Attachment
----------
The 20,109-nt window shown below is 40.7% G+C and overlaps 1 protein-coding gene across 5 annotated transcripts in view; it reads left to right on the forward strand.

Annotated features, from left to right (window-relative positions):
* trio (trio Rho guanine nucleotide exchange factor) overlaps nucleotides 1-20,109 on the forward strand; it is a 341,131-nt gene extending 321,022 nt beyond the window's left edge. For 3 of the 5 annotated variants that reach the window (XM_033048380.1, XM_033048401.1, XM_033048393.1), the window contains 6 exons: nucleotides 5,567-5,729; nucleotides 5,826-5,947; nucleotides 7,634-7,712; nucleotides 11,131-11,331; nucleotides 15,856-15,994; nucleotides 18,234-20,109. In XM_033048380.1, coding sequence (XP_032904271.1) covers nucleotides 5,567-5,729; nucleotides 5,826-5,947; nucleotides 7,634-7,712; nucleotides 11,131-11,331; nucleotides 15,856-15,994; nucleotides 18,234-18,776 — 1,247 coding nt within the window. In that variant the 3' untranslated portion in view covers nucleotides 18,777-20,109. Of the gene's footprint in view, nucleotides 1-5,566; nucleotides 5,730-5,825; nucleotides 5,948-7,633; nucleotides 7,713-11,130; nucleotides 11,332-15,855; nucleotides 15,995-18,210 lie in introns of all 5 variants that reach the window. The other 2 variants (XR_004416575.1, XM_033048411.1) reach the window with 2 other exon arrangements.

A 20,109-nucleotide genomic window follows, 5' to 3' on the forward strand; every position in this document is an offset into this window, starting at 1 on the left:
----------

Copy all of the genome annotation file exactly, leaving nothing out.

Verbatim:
The 20,109-nt window shown below is 40.7% G+C and overlaps 1 protein-coding gene across 5 annotated transcripts in view; it reads left to right on the forward strand.

Annotated features, from left to right (window-relative positions):
* trio (trio Rho guanine nucleotide exchange factor) overlaps nucleotides 1-20,109 on the forward strand; it is a 341,131-nt gene extending 321,022 nt beyond the window's left edge. For 3 of the 5 annotated variants that reach the window (XM_033048380.1, XM_033048401.1, XM_033048393.1), the window contains 6 exons: nucleotides 5,567-5,729; nucleotides 5,826-5,947; nucleotides 7,634-7,712; nucleotides 11,131-11,331; nucleotides 15,856-15,994; nucleotides 18,234-20,109. In XM_033048380.1, coding sequence (XP_032904271.1) covers nucleotides 5,567-5,729; nucleotides 5,826-5,947; nucleotides 7,634-7,712; nucleotides 11,131-11,331; nucleotides 15,856-15,994; nucleotides 18,234-18,776 — 1,247 coding nt within the window. In that variant the 3' untranslated portion in view covers nucleotides 18,777-20,109. Of the gene's footprint in view, nucleotides 1-5,566; nucleotides 5,730-5,825; nucleotides 5,948-7,633; nucleotides 7,713-11,130; nucleotides 11,332-15,855; nucleotides 15,995-18,210 lie in introns of all 5 variants that reach the window. The other 2 variants (XR_004416575.1, XM_033048411.1) reach the window with 2 other exon arrangements.

A 20,109-nucleotide genomic window follows, 5' to 3' on the forward strand; every position in this document is an offset into this window, starting at 1 on the left: